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Do Earthquakes Spread Like Wildfire?

samzenpus posted about 4 months ago | from the a-whole-lotta-shaking-going-on dept.

Science 26

sciencehabit writes "A simple model of forest fires could help explain the distribution of the sizes of earthquakes and their aftershocks, a theoretical physicist says. In the so-called Drössel-Schwabl model, trees sprout at random on a square grid like a vast checkerboard. Once the forest gets dense enough, lightning sets a random tree on fire, and fire spreads instantaneously among trees that occupy adjacent squares. The conflagration continues until there are no more neighbors to jump to. Then, the process starts all over again. In the team's model, the 'forest' is the plane of a fault cutting through Earth's crust, divided into a 10,000-by-10,000 grid. Sprouting trees correspond to the buildup of stress along the fault; burning areas, to the part of the fault that moves during a quake."

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26 comments

Can we (2)

rossdee (243626) | about 4 months ago | (#45633355)

do a car analogy instead? Like the cars are bumper to bumper on the freeway, and the shock wave of someone running into the back propagates like an earthquake?

Re:Can we (5, Funny)

foobar bazbot (3352433) | about 4 months ago | (#45633487)

do a car analogy instead?

Very well.

In the so-called DrÃssel-Schwabl-rossdee model, Ford Pintos sprout at random on a square grid like a vast checkerboard. Once the traffic jam gets dense enough, a minor collision sets a random Pinto on fire, and fire spreads instantaneously among Pintos that occupy adjacent squares. The conflagration continues until there are no more neighbors to jump to. Then, the process starts all over again.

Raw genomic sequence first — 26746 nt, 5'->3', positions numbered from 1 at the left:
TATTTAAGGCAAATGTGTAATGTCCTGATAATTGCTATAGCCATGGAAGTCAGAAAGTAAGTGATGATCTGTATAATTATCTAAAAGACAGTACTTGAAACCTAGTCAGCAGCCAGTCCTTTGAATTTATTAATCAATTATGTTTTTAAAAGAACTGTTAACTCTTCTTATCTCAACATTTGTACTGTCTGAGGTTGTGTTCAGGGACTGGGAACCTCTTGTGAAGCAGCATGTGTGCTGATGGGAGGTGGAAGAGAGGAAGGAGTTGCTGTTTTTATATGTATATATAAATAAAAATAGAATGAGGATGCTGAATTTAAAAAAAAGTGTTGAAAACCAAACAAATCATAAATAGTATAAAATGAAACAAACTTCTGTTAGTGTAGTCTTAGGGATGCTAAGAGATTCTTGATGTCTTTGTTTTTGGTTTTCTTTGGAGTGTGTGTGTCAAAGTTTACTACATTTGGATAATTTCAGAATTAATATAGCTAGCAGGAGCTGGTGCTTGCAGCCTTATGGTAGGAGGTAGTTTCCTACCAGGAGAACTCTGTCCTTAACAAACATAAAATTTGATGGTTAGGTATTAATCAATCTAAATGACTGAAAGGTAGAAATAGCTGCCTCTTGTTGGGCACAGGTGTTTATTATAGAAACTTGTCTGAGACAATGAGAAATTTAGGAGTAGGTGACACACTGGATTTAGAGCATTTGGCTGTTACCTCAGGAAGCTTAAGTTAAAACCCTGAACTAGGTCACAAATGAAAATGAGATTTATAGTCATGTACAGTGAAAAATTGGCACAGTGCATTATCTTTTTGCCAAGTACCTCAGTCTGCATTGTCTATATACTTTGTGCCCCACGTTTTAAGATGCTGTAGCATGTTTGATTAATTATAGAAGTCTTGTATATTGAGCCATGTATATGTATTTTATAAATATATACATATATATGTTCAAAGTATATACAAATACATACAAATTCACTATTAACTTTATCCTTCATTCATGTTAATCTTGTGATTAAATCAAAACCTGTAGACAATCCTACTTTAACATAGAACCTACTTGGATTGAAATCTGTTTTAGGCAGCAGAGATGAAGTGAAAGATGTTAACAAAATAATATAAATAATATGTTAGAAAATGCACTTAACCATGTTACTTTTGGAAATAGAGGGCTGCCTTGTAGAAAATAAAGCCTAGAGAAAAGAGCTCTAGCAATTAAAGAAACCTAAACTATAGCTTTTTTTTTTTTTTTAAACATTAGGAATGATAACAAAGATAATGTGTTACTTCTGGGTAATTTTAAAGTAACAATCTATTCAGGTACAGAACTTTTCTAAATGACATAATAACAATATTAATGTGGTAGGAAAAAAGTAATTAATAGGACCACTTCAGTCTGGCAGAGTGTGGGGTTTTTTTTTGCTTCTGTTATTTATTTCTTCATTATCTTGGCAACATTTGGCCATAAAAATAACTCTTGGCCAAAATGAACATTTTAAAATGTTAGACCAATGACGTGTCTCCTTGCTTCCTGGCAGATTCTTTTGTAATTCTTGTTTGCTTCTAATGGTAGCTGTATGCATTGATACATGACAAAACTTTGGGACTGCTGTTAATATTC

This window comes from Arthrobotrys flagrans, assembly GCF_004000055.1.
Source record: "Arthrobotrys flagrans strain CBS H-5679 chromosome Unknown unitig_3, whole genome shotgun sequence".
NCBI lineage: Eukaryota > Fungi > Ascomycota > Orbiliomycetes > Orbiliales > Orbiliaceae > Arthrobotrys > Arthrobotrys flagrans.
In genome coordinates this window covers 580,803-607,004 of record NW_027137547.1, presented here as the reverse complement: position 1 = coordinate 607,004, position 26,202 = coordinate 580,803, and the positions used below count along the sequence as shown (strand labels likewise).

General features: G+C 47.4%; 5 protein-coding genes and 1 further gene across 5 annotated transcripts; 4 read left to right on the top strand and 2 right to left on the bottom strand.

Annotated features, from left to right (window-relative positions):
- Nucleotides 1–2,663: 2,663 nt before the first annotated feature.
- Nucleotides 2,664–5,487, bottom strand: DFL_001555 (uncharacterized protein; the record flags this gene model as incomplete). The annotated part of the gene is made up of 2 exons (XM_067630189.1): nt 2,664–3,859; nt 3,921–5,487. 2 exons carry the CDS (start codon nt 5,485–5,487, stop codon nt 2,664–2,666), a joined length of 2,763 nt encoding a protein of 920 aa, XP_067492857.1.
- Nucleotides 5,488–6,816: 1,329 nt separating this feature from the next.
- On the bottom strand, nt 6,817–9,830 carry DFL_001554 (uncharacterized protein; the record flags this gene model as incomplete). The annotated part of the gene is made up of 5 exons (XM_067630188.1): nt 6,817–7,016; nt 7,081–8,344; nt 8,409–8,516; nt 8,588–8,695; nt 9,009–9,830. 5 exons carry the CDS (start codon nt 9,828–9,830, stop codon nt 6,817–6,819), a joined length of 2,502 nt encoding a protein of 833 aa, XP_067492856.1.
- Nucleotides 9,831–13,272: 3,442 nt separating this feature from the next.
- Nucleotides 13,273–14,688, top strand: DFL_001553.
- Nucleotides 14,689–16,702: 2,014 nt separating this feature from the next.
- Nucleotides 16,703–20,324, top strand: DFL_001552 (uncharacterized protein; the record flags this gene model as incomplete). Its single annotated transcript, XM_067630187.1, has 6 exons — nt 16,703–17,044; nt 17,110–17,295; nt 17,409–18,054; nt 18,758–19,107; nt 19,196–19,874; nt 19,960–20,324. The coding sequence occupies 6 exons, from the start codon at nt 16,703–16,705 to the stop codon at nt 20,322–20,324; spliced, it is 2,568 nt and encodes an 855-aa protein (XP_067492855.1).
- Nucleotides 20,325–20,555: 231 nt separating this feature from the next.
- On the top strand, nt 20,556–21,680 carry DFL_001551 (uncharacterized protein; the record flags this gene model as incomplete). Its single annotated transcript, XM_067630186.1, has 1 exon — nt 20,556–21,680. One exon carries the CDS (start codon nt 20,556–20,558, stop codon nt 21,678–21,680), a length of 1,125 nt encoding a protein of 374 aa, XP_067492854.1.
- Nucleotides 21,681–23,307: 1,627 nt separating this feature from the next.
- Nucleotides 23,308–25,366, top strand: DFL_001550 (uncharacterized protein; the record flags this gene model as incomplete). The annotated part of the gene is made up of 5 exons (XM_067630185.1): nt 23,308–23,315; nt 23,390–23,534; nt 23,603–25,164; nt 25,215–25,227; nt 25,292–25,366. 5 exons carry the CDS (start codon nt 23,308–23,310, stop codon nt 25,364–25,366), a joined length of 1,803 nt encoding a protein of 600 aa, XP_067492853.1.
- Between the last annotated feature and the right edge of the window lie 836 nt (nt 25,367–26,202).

(Yes, I'm aware that Pintos weren't in reality the blazing firetraps I'm using them as here. Artistic license ftw!)

Re:Can we (1)

PolygamousRanchKid (1290638) | about 4 months ago | (#45633635)

(Yes, I'm aware that Pintos weren't in reality the blazing firetraps I'm using them as here. Artistic license ftw!)

Well, the correct analogy du jour would use Teslas and Porsche Carrera GTs. But a lot of cars have problems when they have loose nuts behind the steering wheels.

Maybe earthquakes spread like computer viruses . . . ?

Re:Can we (0)

Anonymous Coward | about 4 months ago | (#45640505)

>(Yes, I'm aware that Pintos weren't in reality the blazing firetraps I'm using them as here. Artistic license ftw!)

Go look up the document Ford's actuaries worked up (and Ford repressed until it was forced to reveal it) that showed almost exactly how many deaths, injuries, and injury types/severity would occur and what a human life was worth. Pintos went boom all right, as did other Fords on the same frame, but you could dead-sure prove it on the Pinto.

Yes, if you know the (0)

Anonymous Coward | about 4 months ago | (#45633361)

Yes, if you know the density of the landmass at all points. Then you're just doing like they're trying to do now though.

It is known, Khaleesi (4, Interesting)

barlevg (2111272) | about 4 months ago | (#45633641)

It's been known for a while that the distribution of forest fire and earthquake severities exhibits "scale invariant" properties, and it is thought that both are due to some sort of self-organized criticality phenomenon [wikipedia.org] .

However, the problem with SOC is that a lot of things that are called "scale free" aren't, in fact, and they just *look* that way because it's easy to make things look linear on a log-log plot. Will consult some graduate class notes and respond to this comment with citations to back this up.

But, in general, my point is that it's not new or revolutionary to find structural similarities between earthquakes and forest fires, and it's not surprising that a model could be built from the same principles. But that doesn't mean at all that this model explains the mechanisms behind earthquakes.